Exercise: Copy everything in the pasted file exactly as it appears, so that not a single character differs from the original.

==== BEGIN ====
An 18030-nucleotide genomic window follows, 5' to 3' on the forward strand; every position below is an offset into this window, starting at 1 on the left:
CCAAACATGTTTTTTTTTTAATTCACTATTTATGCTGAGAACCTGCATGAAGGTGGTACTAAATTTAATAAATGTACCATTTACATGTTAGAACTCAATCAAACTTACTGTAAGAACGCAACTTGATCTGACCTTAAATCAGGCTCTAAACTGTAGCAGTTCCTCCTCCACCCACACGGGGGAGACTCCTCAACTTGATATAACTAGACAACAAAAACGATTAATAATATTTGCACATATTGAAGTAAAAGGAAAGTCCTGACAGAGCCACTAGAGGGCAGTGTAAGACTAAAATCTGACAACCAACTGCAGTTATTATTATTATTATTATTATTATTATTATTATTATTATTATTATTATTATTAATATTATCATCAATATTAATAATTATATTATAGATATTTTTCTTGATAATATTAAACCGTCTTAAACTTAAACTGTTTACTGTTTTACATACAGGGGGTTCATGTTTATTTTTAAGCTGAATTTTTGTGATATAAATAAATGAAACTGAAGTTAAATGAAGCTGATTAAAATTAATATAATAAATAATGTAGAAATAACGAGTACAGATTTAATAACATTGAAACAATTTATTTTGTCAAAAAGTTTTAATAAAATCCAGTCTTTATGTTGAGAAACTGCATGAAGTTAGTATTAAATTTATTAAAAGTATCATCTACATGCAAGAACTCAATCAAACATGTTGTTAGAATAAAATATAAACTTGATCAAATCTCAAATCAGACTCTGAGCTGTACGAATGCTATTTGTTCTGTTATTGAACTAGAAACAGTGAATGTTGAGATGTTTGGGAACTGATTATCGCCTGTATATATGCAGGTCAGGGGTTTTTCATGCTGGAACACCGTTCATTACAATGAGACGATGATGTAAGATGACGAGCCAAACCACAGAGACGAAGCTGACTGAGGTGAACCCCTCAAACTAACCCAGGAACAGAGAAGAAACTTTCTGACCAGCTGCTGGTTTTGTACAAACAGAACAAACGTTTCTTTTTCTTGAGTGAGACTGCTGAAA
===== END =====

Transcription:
An 18030-nucleotide genomic window follows, 5' to 3' on the forward strand; every position below is an offset into this window, starting at 1 on the left:
CCAAACATGTTTTTTTTTTAATTCACTATTTATGCTGAGAACCTGCATGAAGGTGGTACTAAATTTAATAAATGTACCATTTACATGTTAGAACTCAATCAAACTTACTGTAAGAACGCAACTTGATCTGACCTTAAATCAGGCTCTAAACTGTAGCAGTTCCTCCTCCACCCACACGGGGGAGACTCCTCAACTTGATATAACTAGACAACAAAAACGATTAATAATATTTGCACATATTGAAGTAAAAGGAAAGTCCTGACAGAGCCACTAGAGGGCAGTGTAAGACTAAAATCTGACAACCAACTGCAGTTATTATTATTATTATTATTATTATTATTATTATTATTATTATTATTATTATTAATATTATCATCAATATTAATAATTATATTATAGATATTTTTCTTGATAATATTAAACCGTCTTAAACTTAAACTGTTTACTGTTTTACATACAGGGGGTTCATGTTTATTTTTAAGCTGAATTTTTGTGATATAAATAAATGAAACTGAAGTTAAATGAAGCTGATTAAAATTAATATAATAAATAATGTAGAAATAACGAGTACAGATTTAATAACATTGAAACAATTTATTTTGTCAAAAAGTTTTAATAAAATCCAGTCTTTATGTTGAGAAACTGCATGAAGTTAGTATTAAATTTATTAAAAGTATCATCTACATGCAAGAACTCAATCAAACATGTTGTTAGAATAAAATATAAACTTGATCAAATCTCAAATCAGACTCTGAGCTGTACGAATGCTATTTGTTCTGTTATTGAACTAGAAACAGTGAATGTTGAGATGTTTGGGAACTGATTATCGCCTGTATATATGCAGGTCAGGGGTTTTTCATGCTGGAACACCGTTCATTACAATGAGACGATGATGTAAGATGACGAGCCAAACCACAGAGACGAAGCTGACTGAGGTGAACCCCTCAAACTAACCCAGGAACAGAGAAGAAACTTTCTGACCAGCTGCTGGTTTTGTACAAACAGAACAAACGTTTCTTTTTCTTGAGTGAGACTGCTGAAA